The economic impact of forced lockdowns and the suspension of movement in general, and trade in particular, is expected to throw the business world into a sustained crunch period. How to reimagine work post-pandemic.
Almost all businesses will have to deal with the fallout. While a few will benefit, they will not be enough to keep the entire system floating.
For example, Zoom Video doubled in value in 2 months to the end of March 2020 and is now valued the same as Expedia, Royal Caribbean, MGM Resorts, American Airlines, AMC Theatres, Hyatt Hotels, Harley Davidson, GoPro and Macy’s COMBINED. However major market indices have fell almost a third over the same period.
Some big brands are not expecting to emerge from this period intact, and smaller businesses are doubtful about very survival.
The new order of flexible work
There is no doubt that these are scary times, and that companies need to be agile, intuitive and adaptive to this new order. Some of the short-term emergency arrangements imposed to combat the virus spread will become fixtures of the workplace.
Like remote work, as part of a broader flexible work model. The graphic below from Smarkk Innovation Labs captures ten potential areas of impact that covid-19 is anticipated to have on business in a post-pandemic world.
Enough has been said and written about flexible work – the bottom line is that we will find that it will no longer be an auxiliary policy in the post-pandemic world, but a key component of people strategies.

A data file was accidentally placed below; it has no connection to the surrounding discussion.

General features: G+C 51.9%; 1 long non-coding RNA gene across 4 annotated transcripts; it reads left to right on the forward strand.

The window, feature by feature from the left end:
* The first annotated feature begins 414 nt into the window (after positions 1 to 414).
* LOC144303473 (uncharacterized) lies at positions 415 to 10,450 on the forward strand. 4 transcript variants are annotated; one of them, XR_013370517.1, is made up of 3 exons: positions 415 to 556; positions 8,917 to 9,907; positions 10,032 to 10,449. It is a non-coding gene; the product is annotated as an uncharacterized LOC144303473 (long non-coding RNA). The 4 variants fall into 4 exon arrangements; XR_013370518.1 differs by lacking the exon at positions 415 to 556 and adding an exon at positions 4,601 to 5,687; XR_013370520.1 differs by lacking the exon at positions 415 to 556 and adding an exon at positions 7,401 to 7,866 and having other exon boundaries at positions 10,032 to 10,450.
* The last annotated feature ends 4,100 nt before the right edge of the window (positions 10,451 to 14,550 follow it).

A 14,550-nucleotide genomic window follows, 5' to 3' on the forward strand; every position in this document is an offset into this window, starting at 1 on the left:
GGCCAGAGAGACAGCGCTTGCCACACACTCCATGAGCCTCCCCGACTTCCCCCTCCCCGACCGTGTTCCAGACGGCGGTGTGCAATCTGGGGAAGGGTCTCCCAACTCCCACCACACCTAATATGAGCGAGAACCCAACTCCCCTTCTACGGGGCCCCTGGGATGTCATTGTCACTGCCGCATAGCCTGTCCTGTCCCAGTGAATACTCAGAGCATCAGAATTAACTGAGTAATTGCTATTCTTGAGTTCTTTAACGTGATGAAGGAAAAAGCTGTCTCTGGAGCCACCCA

So will the use of infused talent or independent freelance consultants as we discussed
Work and pay redefined
What we also expect to happen is a redefinition of how we value work.
For far too long, we have priced work (in the form of pay) in terms of market demands, and not in terms of societal value. One of our One Circle reward experts often remarked, pre-covid, that he couldn’t understand how our world valued a head of reward higher than a doctor, or how we get away with paying teachers less than office receptionists.
This view is going to be turbocharged once we emerge from this crisis and post-pandemic.
We are being reminded that the people who keep our world operating are not the ones who sit in office writing reports, but the ones who ensure we’re connected, clean our worlds, keep the lights on, make sure we’re safe, and heal us. They’re the ones who grow or make our food and get food safely to us.
It took a crisis of this magnitude to shine a bright light on the disconnect between how flawed a pay system is when it is driven by free market, capital generating inputs, as opposed to contribution to a better society through basic human needs.
We now are forced to recognise the contributions of those who make sure our basic, very real needs are satisfied. We even call them “essential skills” in order they may leave their families during a lockdown, exposing themselves to the threat of exposure. To satisfy our needs and to take care of us.
When we emerge, post-pandemic, we do not expect to go back to a world where contributions to society are ignored when assessing work. We already see reward professionals building pay determination models that include inputs decoupled from the view that work is purely about the pursuit of profit.
We will see a world of work where people reflect on the days we currently live in and say, work is more than this, so let’s attach value accordingly.
Our consultants include reward specialists from all over the world, who are human above all else.
Connect with one to talk about how you can shape your pay philosophy and system in a post-pandemic world – www.onecirclehr.com.
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